Garlic’s primary positive effect on cardiovascular disease comes from its sulfur compounds, but the effect of vitamin C, B6, selenium, and manganese cant’ be ignored. Garlic’s vitamin C—the body’s primary antioxidant defender—protects LDL cholesterol from oxidation. It’s the oxidation of LDL cholesterol that begins the process that damages blood vessel walls. Vitamin B6 lowers levels of homcysteine, a substance that can directly damage blood vessel walls. The selenium in garlic fights heart disease, while it’s also working to protect against cancer and heavy metal toxicity. Manganese works on a variety of antioxidant defenses, and studies have found that adults deficient in manganese have lowered their levels of the “good” or HDL, cholesterol.

Garlic and Cancer

A number of studies have reported on garlic’s ability to fight cancer, although further research is needed to clarify the precise role of garlic in this battle. Several population studies have shown a link between garlic in the diet and a decrease in the risk for colorectal and gastric cancer, and one clove of garlic daily may decrease the risk of developing prostate cancer. Recent reviews of more than 35 studies report some protective effect against cancer in about 75 percent of the published articles.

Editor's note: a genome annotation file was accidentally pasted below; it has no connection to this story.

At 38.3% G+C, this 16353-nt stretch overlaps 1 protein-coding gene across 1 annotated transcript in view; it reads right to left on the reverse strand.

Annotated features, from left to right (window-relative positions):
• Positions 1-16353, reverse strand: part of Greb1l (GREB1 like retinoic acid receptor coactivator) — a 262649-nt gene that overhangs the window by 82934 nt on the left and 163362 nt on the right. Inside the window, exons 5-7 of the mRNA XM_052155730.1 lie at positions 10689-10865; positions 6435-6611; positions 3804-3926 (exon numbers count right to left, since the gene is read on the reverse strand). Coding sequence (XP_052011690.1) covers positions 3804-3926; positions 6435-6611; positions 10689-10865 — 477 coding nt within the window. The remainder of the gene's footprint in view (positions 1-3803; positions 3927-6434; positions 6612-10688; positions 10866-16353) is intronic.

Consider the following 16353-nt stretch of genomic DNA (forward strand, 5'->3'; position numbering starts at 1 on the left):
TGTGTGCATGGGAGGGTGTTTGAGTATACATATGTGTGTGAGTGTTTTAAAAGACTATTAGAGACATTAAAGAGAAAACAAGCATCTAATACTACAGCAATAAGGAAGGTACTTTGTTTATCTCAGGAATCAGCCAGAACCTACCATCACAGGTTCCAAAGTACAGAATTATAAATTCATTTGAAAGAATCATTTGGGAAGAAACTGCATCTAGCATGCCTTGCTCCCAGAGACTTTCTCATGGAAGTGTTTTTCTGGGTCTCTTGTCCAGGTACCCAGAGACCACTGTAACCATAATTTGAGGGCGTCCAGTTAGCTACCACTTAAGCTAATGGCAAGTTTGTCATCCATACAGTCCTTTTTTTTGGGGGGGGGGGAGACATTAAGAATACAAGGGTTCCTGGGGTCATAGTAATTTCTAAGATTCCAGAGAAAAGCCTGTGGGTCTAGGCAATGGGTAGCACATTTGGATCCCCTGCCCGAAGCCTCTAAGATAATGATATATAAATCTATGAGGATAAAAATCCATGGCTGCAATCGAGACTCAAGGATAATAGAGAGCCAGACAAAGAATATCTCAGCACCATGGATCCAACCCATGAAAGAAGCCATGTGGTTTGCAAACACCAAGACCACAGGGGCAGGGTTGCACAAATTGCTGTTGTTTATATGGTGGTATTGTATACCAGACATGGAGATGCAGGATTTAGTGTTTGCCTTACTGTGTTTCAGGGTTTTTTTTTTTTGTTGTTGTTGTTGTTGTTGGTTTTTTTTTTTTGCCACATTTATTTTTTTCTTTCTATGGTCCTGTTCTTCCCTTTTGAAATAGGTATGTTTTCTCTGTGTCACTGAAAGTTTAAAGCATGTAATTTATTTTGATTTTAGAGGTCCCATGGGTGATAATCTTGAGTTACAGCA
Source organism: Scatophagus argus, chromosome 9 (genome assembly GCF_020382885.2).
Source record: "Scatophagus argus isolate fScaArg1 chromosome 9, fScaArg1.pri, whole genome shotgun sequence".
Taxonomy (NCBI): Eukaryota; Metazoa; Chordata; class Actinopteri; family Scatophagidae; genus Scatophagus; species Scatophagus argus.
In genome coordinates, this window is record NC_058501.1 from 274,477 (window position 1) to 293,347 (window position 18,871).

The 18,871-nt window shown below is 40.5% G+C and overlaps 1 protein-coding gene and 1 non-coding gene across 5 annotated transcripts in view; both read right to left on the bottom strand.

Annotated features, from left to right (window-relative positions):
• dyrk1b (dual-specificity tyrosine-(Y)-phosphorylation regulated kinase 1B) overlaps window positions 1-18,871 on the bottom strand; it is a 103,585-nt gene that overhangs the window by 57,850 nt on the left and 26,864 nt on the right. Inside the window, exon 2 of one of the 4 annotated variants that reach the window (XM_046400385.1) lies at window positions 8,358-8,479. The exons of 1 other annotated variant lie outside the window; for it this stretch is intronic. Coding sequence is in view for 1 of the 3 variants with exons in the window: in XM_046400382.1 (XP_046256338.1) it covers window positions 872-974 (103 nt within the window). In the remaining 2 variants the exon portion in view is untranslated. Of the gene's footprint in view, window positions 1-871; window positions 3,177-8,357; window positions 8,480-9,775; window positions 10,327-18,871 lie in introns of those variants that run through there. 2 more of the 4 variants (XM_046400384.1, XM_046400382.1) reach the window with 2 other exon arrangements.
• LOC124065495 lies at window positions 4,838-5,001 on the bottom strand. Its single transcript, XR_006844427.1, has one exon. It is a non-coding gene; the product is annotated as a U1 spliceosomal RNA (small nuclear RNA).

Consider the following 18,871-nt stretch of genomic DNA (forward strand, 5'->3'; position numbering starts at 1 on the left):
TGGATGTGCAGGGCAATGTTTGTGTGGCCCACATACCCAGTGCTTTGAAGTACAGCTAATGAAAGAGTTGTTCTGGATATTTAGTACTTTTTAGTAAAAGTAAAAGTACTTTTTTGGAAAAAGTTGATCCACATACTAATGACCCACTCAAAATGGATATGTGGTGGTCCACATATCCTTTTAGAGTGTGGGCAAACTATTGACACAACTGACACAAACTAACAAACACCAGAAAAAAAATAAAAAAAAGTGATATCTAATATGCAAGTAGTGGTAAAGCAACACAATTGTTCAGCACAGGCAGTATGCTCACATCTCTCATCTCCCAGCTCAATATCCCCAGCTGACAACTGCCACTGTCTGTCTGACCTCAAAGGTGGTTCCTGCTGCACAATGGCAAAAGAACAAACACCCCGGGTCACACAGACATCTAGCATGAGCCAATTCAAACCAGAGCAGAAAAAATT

Garlic as Antibiotic

Two recent studies have shown that garlic can be a potent antibiotic. Particularly impressive was that garlic was effective against strains of pathogens that have become resistant to many drugs. One study showed that garlic juice showed significant antibacterial activity against a host of pathogens, even including antibiotic-resistant strains such as ciprofloxacin-resistant staphylococci. The second study, conducted on mice, found that garlic was able to inhibit a type of staph infection that’s become increasingly resistant to antibiotics and increasingly common in hospitals. This type of staph infection has become a potential danger for health care workers, as well as for people with weakened immune systems. Sixteen hours after the mice were infected with the pathogen, garlic extract was fed to them. After twenty-four hours, garlic was found to have been protective against the pathogen and to have significantly decreased the infection.

*This brief summary contains copyrighted material from SuperFoods HealthStyle by Steven G. Pratt, M.D. and Kathy Matthews. Copyright © 2006 by Steven G. Pratt, M.D. and Kathy Matthews Inc., published by HarperCollins; and from SuperFoods Rx For Pregnancy by Steven Pratt, M.D. Copyright © 2013 by SuperFoods Partners, LLC, published by Wiley. All rights reserved.